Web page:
In 1972, researchers in North Carolina started following two groups of babies from poor families. In the first group, the children were given full-time day care up to age 5 that included most of their daily meals, talking, games and other stimulating activities. The other group, aside from baby formula, got nothing. The scientists were testing whether the special treatment would lead to better cognitive abilities in the long run.

Forty-two years later, the researchers found something that they had not expected to see: The group that got care was far healthier, with sharply lower rates of high blood pressure and obesity, and higher levels of so-called good cholesterol.

The study, which was published in the journal Science on Thursday, is part of a growing body of scientific evidence that hardship in early childhood has lifelong health implications. But it goes further than outlining the problem, offering evidence that a particular policy might prevent it.

“This tells us that adversity matters and it does affect adult health,” said James Heckman, a professor of economics at the University of Chicago who led the data analysis. “But it also shows us that we can do something about it, that poverty is not just a hopeless condition.”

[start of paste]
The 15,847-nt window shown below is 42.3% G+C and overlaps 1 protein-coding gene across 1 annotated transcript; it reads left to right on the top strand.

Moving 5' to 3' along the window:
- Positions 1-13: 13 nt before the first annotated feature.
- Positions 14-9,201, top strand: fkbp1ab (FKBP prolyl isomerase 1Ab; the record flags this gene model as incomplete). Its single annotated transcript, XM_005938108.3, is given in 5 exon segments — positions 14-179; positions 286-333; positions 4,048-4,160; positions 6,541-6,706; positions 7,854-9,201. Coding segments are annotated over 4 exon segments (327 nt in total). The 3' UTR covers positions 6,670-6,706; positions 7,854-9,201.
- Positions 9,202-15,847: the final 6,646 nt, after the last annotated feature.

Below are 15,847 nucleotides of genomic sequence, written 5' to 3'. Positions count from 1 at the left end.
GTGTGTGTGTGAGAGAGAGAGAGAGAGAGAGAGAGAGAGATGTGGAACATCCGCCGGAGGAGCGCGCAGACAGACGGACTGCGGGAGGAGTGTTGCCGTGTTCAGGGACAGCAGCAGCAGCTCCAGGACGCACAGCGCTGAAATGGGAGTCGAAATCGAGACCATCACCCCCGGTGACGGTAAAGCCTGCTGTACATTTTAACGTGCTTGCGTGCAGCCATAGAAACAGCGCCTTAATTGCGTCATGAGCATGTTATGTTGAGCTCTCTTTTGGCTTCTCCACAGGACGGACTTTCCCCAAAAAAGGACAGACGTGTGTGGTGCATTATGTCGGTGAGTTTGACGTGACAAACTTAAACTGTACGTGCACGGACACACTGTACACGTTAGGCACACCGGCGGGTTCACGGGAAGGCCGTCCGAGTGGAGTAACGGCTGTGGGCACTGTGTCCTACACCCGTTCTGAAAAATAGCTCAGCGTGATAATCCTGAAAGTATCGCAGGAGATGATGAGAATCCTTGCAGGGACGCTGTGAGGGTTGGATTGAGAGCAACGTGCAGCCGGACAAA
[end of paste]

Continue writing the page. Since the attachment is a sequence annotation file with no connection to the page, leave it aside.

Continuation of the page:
The findings come amid a political push by the Obama administration for government-funded preschool for 4-year-olds. But a growing number of experts, Professor Heckman among them, say they believe that more effective public programs would start far earlier — in infancy, for example, because that is when many of the skills needed to take control of one’s life and become a successful adult are acquired.

The study in Science drew its data from the Carolina Abecedarian Project, in which about 100 infants from low-income families in North Carolina were followed from early infancy to their mid-30s. The project is well known in the world of social science because of its design: The infants were randomly assigned to one group or the other, allowing researchers to isolate the effects of the program. Such designs are the gold standard in medical research, but are rarely used in investigations that influence domestic social policy.

The researchers had already answered their original question about cognitive development: whether the treated children would, for example, be less likely to fail in school. The answer was yes. Over all, the participants’ abilities as infants were about the same, but by age 3 they had diverged. By age 30, those in the group given special care were four times as likely to have graduated from college.

“Forty years ago, it was all about cognition,” Professor Heckman said. “But it turned out that when you expand these capabilities — not only cognitive but social and emotional — one of the effects is better health. Nobody thought about that at the time.”…